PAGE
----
Some notes from the second day of the Climate Change and Governance Conference, which wrapped up yesterday in Wellington. Where day one had focused on the science, day two focused on the policy, as ought to be obvious from the below.
Professor Will Steffen (ANU) spoke on "sleeping giants: surprises in the climate and earth system". The key idea here is tipping points - and the key problem is that we don't know where they are. Three large areas of uncertainty were discussed: climate sensitivity (how strongly the climate responds to increased CO2 levels), cyrospheric instability (melting icecaps), and ocean acidification. The latter is the sleeping giant of the global climate system; the ocean is an enormous carbon sink and absorbs a large amount of CO2 from the atmosphere. But part of this involves the formation of carbonic acid, which dissolves the calcium carbonate shells of coral, phytoplankton and other marine organisms. Normally, the variation of CO2 concentration between 180 and 280 ppm between glacials and interglacials produces a variation of 0.1 in pH. We've already seen that, and with CO2 concentrations now well outside the normal range, we'll see more. The consequences could be a massive die-off of marine life (phytoplankton is the base of the marine ecosystem), and the loss of almost all the world's coral reefs. As an aside, this has happened before, around 55 million years ago, and precisely because a marine clathrate eruption caused runaway global warming. The CO2 this liberated from elsewhere in the system then turned the oceans acidic, causing a mass-extinction. The consequences can be seen in marine sediments, where the white carbonate (the skeletons of those marine mammals) suddenly turns to red clay, and only gradually shades back to normality over 50 - 100 thousand years. That's where we could be headed, and the prospect is quite frightening.
Dr Steve Hatfield-Dodds (CSIRO) gave a very interesting and wide-ranging talk on "interpreting the economic impacts of reducing greenhouse emissions". This began with a discussion of how economists model costs and with the idea of opportunity cost. Economist's models typically price Kyoto as costing 1-3% of GDP over 10 years, and stabilising global carbon emissions at 0.5 - 0.8% of GDP over 50 years (meaning that expected GDP in 50 years will be that much below where it would be if we did nothing). They also tell us that how we get there matters; late action is more expensive than early action, and emissions trading helps a lot. But its worth noting that these models do not include the expected costs of business-as-usual emissions (making them essentially a strapped chicken), and they do not incorporate technological change; they focus solely on reducing emissions by reducing consumption.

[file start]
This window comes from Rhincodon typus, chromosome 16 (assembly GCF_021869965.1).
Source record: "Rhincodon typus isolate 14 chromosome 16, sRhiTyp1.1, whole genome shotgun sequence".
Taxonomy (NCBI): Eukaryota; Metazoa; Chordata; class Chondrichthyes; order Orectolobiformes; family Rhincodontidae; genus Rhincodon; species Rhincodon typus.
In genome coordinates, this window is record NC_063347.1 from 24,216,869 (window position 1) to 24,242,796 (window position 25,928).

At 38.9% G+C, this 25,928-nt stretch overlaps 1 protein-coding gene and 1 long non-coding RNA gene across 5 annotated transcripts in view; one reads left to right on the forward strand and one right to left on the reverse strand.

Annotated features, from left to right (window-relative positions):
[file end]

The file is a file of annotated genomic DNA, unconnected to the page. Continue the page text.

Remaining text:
There was a diversion into the happiness literature (basically, how happiness varies with GDP; the answer is "not much" after around US$10,000 per capita) - and what this tells us is that if the goal is utilitarian (as economics covertly assumes), then high growth is not necessarily better than low growth, or even no growth at all - and that people care about a hell of a lot more than money. This then led on to a discussion of economic psychology: the models assume that the valuation of costs and benefits is symmetric, that is that the amount people are willing to pay for something ("willingness to pay", or WTP) is exactly the same as the amount they would accept as compensation for losing that thing ("willingness to accept", or WTA). This simply isn't the case: real people (as opposed to the ones economists assume in their models) are highly loss-averse, with WTA typically being twice WTP. This loss-aversion increase dramatically for catastrophic losses, with subjective valuation ratios of ten or even a hundred times between WTA and WTP. In other words, their answers accept moral judgements rather than valuation of costs and benefits.
All of this is a roundabout way of getting to the real point: that the framing of climate change policy in terms of cost is highly misleading, and risks a misunderstanding of the real consequences. According to some empirical research, cost-framing underestimates support for action on climate change by 25-50%, and overestimates opposition by 50 - 100%. Which is I guess why those opposing action do it. But its worth noting two key points: that no scenario for dealing with climate change involves any reduction in living standards, and that all scenarios involve increases in living standards, only at a slower rate. Dealing with this problem is not going to make us poorer. Not dealing with it almost certainly will.